The nuances of language are a fascinating topic to explore, a topic that has been discussed in Jewish scholarly works both in the past and in the present. The language of our historic predecessors is something that we explored in our previous Glatt Kosher Holiday cruises, from the Spanish/Ladino of the Sephardi to the Yiddish of the Ashkenazi.
Indeed, The art of language factors into many Jewish literary and religious works, most notably in the printing and reprinting of holy texts. Such was the case with the famous Ferrara Bible.
A Revision in Ferrara
The Ferrara Bible was printed in 1553 in the illustrious city of Ferrara, Italy. Its creation was financed by Yom-Tob ben Levi Athias (who was also its typographer) and translated by Abraham Usque. Abraham Usque was born in Portugal, but fled it in 1543 because of the Portugese Inquisition’s depredations.
In Ferrara, he helped bring about the creation of a revised form of a Judeo-Spanish (Ladino) Bible, with the intent to help Crypto-Jews return to faith, similar to Samuel Usque with his famed prose poem (despite their shared surnames, the familial relations between the two figures is unclear.) The Ferrara Bible had two editions; one dedicated to the Duke Ercole d’Este and published for a Christian audience, and one dedicated to Dona Gracia Nasi, for a Jewish readership.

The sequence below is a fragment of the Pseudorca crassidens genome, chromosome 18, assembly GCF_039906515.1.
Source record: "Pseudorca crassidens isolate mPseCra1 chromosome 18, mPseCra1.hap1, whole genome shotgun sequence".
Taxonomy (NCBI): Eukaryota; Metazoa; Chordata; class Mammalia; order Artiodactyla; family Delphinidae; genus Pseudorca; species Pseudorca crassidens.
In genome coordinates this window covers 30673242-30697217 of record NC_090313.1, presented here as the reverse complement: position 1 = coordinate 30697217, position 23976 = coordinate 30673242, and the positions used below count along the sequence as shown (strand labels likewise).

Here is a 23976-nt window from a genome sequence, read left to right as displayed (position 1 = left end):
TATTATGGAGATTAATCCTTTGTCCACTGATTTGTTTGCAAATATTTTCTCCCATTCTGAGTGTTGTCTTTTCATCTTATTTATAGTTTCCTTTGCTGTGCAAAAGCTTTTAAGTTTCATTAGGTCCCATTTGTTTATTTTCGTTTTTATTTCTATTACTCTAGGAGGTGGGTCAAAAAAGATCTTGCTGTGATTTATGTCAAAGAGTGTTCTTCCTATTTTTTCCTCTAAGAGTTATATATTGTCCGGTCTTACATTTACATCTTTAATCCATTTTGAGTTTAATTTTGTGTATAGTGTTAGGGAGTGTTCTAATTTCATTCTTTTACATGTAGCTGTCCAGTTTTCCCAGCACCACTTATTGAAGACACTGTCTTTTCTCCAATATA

“Word for Word from Hebrew Truth”
The Ferrara Bible was known for its declaration of translating biblical text word-for-word from the original Hebrew (a declaration found in its full subtitle, Biblia en Lengua Española Traducida Palabra por Palabra de la Verdad Hebrayca por Muy Excelentes Letrados, Vista y Examinada por el Oficio de la Inquisicion. Con Privilegio del Ylustrissimo Señor Duque de Ferrara). Instead of a modern translation of the text, Abraham Usque opted to bring about the essence of the original words by using archaic terms and direct translations, bridging the gap between the intent of ancient teachers and the minds of new readers.
As declared by the bible’s subtitle, this process preserved the original Hebrew truth within the translation, and even after some criticism, the Ferrara Bible influenced many publications after its time. When going on future kosher Europe tours, think about the influence of the languages of antiquity that you’ve heard about, and how they can be understood in the context of modern-day Jewish culture.